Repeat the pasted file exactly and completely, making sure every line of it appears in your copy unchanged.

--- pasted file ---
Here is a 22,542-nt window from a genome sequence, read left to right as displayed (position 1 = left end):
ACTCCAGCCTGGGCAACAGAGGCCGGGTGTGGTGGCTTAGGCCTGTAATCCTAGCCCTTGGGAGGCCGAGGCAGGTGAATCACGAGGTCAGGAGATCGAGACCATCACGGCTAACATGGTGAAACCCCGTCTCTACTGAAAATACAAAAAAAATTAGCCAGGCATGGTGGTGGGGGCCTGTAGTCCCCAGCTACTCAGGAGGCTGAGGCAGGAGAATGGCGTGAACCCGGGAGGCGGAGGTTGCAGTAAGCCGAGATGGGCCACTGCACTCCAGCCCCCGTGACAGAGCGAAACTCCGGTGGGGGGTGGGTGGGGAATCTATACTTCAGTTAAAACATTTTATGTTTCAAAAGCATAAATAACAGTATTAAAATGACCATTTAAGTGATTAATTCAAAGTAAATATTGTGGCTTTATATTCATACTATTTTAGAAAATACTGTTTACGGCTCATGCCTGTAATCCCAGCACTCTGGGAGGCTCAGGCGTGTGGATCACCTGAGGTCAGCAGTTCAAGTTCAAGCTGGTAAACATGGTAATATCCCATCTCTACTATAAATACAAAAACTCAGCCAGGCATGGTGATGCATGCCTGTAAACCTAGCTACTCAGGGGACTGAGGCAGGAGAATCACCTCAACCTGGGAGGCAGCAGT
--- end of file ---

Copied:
Here is a 22,542-nt window from a genome sequence, read left to right as displayed (position 1 = left end):
ACTCCAGCCTGGGCAACAGAGGCCGGGTGTGGTGGCTTAGGCCTGTAATCCTAGCCCTTGGGAGGCCGAGGCAGGTGAATCACGAGGTCAGGAGATCGAGACCATCACGGCTAACATGGTGAAACCCCGTCTCTACTGAAAATACAAAAAAAATTAGCCAGGCATGGTGGTGGGGGCCTGTAGTCCCCAGCTACTCAGGAGGCTGAGGCAGGAGAATGGCGTGAACCCGGGAGGCGGAGGTTGCAGTAAGCCGAGATGGGCCACTGCACTCCAGCCCCCGTGACAGAGCGAAACTCCGGTGGGGGGTGGGTGGGGAATCTATACTTCAGTTAAAACATTTTATGTTTCAAAAGCATAAATAACAGTATTAAAATGACCATTTAAGTGATTAATTCAAAGTAAATATTGTGGCTTTATATTCATACTATTTTAGAAAATACTGTTTACGGCTCATGCCTGTAATCCCAGCACTCTGGGAGGCTCAGGCGTGTGGATCACCTGAGGTCAGCAGTTCAAGTTCAAGCTGGTAAACATGGTAATATCCCATCTCTACTATAAATACAAAAACTCAGCCAGGCATGGTGATGCATGCCTGTAAACCTAGCTACTCAGGGGACTGAGGCAGGAGAATCACCTCAACCTGGGAGGCAGCAGT